By Alex Fradera
If I insisted on telling you about a recent meeting I’d endured at work, and I went into vivid detail about every misunderstanding and awkward moment, you’d probably infer that I’d had a fairly bad experience. Now imagine I told you about the same events with the same level of detail, but I was talking about a meeting that happened more than a year ago. Now you’d probably get the impression that I’d had a truly awful time. The reason, as reported recently in the Journal of Experimental Psychology: Applied, is that we tend to interpret negative events recounted in detail as being more serious, the longer ago that they happened.
Robert Smith and Norbert Schwarz began by asking a group of 133 undergraduates whose opinion they would value more when considering whether to try out a restaurant – someone who visited last week, or a year ago. Unsurprisingly, 99 per cent said they would put their faith in the recent visitor. In stage two of the study the researchers examined whether this hypothetical preference would pan out in practice.
They asked 164 adults to imagine that their out-of-town friend Dan had frequented a local restaurant when passing through, and then to read his review of the place, which he’d just written today. After reading the review, the participants said what they thought of the restaurant.
Crucially, some of the participants were told that Dan’s restaurant visit had happened just a week ago, whereas others were told that it had happened one year ago – in both cases, there was an identical level of detail. Another variation was that some participants read a version of the review that was positive, others read a version that was scathing. When the review was scathing, participants formed a more negative opinion of the restaurant, just as you’d expect, but what was surprising was that their view was more negative when they thought the review was based on an experience that had happened one year ago rather than last week.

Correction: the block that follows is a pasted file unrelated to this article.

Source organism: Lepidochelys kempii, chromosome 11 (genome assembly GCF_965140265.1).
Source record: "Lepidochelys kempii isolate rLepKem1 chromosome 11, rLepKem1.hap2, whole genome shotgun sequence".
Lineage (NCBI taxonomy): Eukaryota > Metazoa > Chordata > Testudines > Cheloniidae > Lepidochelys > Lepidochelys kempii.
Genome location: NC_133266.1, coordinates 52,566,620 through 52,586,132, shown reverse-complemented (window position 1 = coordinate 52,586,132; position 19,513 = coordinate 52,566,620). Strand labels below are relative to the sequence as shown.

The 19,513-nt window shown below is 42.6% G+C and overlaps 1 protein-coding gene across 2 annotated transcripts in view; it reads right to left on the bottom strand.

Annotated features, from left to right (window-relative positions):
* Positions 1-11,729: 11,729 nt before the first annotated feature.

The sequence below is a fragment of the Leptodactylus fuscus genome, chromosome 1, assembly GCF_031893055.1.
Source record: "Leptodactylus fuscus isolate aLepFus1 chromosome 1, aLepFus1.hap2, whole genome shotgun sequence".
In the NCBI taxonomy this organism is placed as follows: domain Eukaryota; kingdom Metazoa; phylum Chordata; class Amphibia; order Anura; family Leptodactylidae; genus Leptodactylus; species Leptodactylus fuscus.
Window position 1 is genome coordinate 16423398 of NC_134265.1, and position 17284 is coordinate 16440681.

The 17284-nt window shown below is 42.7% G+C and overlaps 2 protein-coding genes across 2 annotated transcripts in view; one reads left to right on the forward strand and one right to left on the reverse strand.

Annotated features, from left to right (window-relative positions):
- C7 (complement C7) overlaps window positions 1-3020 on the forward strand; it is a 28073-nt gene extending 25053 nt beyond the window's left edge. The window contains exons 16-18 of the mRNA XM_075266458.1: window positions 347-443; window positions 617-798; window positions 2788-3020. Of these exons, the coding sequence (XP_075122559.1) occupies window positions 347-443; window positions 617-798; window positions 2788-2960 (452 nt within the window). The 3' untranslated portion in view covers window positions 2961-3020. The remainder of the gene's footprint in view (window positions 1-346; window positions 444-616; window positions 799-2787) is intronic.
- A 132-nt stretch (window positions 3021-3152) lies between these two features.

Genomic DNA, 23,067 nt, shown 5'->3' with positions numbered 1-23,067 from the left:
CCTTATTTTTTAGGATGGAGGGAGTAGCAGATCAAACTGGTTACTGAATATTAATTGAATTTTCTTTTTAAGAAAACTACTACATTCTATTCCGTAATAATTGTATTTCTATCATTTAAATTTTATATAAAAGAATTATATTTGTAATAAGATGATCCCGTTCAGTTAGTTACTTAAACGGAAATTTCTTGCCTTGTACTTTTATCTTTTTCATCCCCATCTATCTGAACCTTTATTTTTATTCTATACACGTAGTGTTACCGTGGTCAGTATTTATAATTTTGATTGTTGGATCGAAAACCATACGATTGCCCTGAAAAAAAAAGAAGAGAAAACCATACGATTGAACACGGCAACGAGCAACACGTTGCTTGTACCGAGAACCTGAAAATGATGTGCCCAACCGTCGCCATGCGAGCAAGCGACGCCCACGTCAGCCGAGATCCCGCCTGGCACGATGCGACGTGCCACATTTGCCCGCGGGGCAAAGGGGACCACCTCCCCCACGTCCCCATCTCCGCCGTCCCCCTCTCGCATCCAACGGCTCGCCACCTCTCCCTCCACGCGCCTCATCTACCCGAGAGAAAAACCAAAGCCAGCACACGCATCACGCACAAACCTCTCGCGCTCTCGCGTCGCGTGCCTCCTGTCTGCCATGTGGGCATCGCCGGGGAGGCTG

Smith and Schwarz predicted this would happen. A generally held (and broadly accurate) lay belief about memory is that over time, we tend to forget details, especially less important ones, therefore distant yet still well-recalled memories must be highly significant and reflect more extreme situations. So although it’s reasonable to treat recent reviews as more reliable – after all, who knows if last year’s cook is still employed – a detailed account of an old event comes across as more significant, like unearthing a Saxon sword intact and gleaming.
If this hypothesis is solid, you would expect the effect to melt away when an alternative explanation is available for the high level of detail, and that’s exactly what the experimenters found: participants no longer showed a stronger response to Dan’s negative memories of a one-year-old event when they were told that he has “near-photographic” memory.
Note that in both this experiment and another reported in the same article, older highly detailed recollections were only interpreted as having more significance when they were about a negative, as opposed to a positive, event. The researchers relate this to the general finding that “bad is stronger than good” – negative information signals problems and costs, giving us a stronger incentive to invest attention and reasoning.
The main finding about the power of distant and detailed negative memories has real-world implications. If a customer persists in broadcasting a complaint they feel wasn’t adequately addressed, later testimony won’t just prolong the reputational blemish, but may darken it further.
And there are issues beyond a consumer context: in another study reported in the article, adults acted as a juror in a hypothetical assault trial. On the basis of detailed eyewitness testimony for an event that happened one week ago, participants were prepared to give 11 months jail time – but if they were told the testimony concerned an event that had happened a year ago, sentences swelled to 16 months.
It’s well-established that testimony larded with greater detail is likely to make more of an impression on a jury (and to be mistakenly interpreted as a sign of memory accuracy), but what this new research shows is that memory detail is likely to count for even more when a witness says they “remember it like it was yesterday.”